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Are Ultra-Processed Foods Linked to Certain Cancers?

Jaime Alnassim

Online Coaching | Strength & Conditioning

August 12, 2021

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Do you believe our current food supply has increased incidences of certain cancers compared to years ago? For myself, when people say the ‘current food supply’ I think of processed and ultra-processed foods. “A processed food is any food that has been altered in some way during preparation. Food processing can be as basic as: freezing. Canning” (1). “Ultra-processed foods are made mostly from substances extracted from foods, such as fats, starches, added sugars, and hydrogenated fats” (Katherine 2020). 

There are (Epidemiological) studies from as early as the 1960s that showed cancer rates varied and that cancer rates grow in countries around the same rate as equal or sometimes exceed the rates of the population. This could imply the importance of environmental causes of cancer, and other studies showed strong correlations between many types of cancer and dietary factors. (Key 2020)

One study found that the amount of ultra-processed with US Youths Aged 2-19 Years over the years 1999-2018 found that, “the estimated percentage of total energy consumed from ultra-processed foods increased from 61.4% to 67.0%, whereas the percentage of total energy consumed from unprocessed or minimally processed foods decreased from 28.8% to 23.5%” (Wang 2021). “… a 10% increase in the proportion of ultra-processed foods in the diet was associated with a significant increase of greater than 10% in risks of overall and breast cancer” (Fiolet 2018).

Stomach cancer: This with the highest rates in eastern Asia where people eat large amounts of salted foods, such as salt-preserved fish, which is associated with an increased risk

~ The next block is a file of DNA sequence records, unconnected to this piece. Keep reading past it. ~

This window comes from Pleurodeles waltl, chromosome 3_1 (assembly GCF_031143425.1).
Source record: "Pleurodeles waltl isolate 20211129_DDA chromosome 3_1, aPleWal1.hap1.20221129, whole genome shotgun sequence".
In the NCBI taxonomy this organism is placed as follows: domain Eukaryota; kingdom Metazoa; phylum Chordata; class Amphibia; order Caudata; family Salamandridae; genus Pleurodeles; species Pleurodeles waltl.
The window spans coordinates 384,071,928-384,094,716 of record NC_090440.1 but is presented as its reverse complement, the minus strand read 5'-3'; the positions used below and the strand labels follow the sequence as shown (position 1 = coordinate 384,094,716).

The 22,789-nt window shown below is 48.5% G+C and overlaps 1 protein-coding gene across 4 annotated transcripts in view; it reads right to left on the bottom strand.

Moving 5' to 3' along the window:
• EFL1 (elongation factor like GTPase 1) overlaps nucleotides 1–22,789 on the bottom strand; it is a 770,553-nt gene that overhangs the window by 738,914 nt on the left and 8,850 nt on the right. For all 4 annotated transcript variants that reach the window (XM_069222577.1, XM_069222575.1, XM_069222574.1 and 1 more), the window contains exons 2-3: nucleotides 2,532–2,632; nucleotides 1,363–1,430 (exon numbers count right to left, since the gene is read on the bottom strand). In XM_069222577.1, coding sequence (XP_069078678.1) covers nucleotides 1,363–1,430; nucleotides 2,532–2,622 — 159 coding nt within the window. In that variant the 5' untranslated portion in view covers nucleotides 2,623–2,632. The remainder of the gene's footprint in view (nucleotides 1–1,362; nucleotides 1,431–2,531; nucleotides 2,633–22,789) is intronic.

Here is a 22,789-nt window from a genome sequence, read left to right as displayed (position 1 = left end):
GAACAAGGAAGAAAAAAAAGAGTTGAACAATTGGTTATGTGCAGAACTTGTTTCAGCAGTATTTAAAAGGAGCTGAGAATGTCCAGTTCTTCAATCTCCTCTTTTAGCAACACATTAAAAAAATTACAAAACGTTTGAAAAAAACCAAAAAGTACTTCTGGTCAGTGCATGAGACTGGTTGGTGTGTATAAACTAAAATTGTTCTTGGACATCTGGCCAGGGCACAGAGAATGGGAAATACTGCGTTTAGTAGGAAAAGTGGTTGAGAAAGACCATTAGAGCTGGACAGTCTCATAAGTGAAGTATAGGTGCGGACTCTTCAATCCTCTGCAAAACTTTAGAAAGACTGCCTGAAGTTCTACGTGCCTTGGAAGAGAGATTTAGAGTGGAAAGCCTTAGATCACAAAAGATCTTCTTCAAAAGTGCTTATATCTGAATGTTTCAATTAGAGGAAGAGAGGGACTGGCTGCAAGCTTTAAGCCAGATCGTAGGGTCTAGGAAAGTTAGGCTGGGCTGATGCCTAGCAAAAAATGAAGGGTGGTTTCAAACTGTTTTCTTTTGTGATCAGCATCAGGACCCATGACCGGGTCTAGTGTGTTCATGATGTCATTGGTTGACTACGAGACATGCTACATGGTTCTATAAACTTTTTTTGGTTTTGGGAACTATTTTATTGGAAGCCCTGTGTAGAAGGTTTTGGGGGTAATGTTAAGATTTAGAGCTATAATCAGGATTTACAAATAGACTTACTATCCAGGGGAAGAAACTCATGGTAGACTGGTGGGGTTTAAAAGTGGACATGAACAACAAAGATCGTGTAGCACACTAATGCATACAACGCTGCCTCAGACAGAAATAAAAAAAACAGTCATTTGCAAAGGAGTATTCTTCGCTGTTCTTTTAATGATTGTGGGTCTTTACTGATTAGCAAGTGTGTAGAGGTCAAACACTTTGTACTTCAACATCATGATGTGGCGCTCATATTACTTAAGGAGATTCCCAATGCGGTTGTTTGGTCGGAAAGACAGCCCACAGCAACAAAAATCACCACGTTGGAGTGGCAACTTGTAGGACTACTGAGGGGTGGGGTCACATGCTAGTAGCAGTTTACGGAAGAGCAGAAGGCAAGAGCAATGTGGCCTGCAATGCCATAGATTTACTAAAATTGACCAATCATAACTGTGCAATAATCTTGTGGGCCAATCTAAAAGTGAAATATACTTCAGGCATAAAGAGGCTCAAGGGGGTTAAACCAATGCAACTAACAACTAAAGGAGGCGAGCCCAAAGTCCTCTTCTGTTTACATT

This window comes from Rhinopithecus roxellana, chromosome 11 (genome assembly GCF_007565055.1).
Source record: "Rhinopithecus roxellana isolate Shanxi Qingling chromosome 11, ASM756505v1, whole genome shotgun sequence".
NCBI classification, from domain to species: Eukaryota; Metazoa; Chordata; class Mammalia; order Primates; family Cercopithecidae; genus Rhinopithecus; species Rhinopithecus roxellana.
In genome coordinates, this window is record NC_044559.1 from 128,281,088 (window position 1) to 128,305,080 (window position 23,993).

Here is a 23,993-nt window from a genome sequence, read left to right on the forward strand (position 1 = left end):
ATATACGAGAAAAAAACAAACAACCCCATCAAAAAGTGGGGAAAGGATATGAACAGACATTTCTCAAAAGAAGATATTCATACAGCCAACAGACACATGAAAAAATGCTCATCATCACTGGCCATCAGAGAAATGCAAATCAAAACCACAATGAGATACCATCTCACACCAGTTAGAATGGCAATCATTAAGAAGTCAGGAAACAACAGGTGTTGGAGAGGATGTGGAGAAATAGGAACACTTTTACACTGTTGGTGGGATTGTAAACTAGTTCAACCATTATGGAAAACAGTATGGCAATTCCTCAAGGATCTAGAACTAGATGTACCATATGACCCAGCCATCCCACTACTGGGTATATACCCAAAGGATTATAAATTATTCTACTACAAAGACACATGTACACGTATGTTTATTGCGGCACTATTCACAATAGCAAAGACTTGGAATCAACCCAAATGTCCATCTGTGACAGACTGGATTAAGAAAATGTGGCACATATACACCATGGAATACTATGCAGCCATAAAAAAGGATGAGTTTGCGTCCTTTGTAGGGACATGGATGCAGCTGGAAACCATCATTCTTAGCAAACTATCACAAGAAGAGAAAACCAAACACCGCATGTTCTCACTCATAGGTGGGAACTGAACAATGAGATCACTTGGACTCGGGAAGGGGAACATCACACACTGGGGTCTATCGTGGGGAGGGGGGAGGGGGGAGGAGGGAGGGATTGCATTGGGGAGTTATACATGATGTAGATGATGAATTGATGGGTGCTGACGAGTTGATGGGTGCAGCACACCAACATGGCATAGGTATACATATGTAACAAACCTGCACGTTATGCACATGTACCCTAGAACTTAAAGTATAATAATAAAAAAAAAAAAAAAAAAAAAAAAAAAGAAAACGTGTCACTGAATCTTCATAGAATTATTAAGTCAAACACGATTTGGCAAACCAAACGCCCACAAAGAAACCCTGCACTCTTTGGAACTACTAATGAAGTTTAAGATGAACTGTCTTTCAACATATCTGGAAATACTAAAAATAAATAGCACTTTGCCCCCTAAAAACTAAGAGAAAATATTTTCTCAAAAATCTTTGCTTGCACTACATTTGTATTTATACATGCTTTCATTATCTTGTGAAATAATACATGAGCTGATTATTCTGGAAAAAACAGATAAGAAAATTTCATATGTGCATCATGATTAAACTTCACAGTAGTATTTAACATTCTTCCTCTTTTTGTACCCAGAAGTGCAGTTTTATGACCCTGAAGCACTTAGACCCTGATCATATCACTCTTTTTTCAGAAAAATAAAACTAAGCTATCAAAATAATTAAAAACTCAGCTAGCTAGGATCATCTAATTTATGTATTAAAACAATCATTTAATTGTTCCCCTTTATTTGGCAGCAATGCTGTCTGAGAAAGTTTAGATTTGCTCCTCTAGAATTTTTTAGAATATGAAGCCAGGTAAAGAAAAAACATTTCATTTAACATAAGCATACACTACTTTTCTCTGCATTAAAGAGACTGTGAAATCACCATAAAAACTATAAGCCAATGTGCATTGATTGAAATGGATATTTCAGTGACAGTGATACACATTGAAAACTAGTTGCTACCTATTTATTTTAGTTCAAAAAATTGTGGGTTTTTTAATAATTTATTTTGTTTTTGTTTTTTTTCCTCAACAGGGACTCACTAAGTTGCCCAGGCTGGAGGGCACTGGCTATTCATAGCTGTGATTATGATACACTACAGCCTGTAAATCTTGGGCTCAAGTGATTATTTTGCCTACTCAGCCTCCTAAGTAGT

Colorectal cancer: Overweight and obesity increase risk, along with alcohol and smoking.

Liver cancer: Alcohol is the main diet-related risk factor for liver cancer.

Pancreatic cancer: Obesity increases the risk by about 20% and diabetes is also associated with increased risk.

Lung cancer: Heavy smoking is the main cause.

Breast cancer: Obesity increases breast cancer risk in postmenopausal women.

Prostate cancer: The well-established risk factors are age, family history, black ethnicity, and genetic factors.

In a quick summary, Further studies are needed to better understand the relative effect of ultra-processed foods and cancer. However, at the moment, there are looking to be some very big links and the overall fact ultra-processed foods are not as nutritional-filled as traditional foods (Marti 2019).


  1. “Eating Processed Foods.” Nhs Choices, NHS,
  2. Fiolet T, Srour B, Sellem L, Kesse-Guyot E, Allès B, Méjean C, Deschasaux M, Fassier P, Latino-Martel P, Beslay M, Hercberg S, Lavalette C, Monteiro CA, Julia C, Touvier M. Consumption of ultra-processed foods and cancer risk: results from NutriNet-Santé prospective cohort. BMJ. 2018 Feb 14;360:k322. doi: 10.1136/bmj.k322. PMID: 29444771; PMCID: PMC5811844.
  1. Katherine D. McManus, MS. “What Are Ultra-Processed Foods and Are They Bad for Our Health?” Harvard Health, 9 Jan. 2020,
  1. Key, T. J., Bradbury, K. E., Perez-Cornago, A., Sinha, R., Tsilidis, K. K., & Tsugane, S. (2020). Diet, nutrition, and cancer risk: what do we know and what is the way forward?. BMJ (Clinical research ed.), 368, m511.
  1. Marti A. (2019). Ultra-Processed Foods Are Not “Real Food” but Really Affect Your Health. Nutrients, 11(8), 1902.
  1. Wang L, Martínez Steele E, Du M, et al. Trends in Consumption of Ultraprocessed Foods Among US Youths Aged 2-19 Years, 1999-2018. JAMA. 2021;326(6):519–530. doi:10.1001/jama.2021.10238

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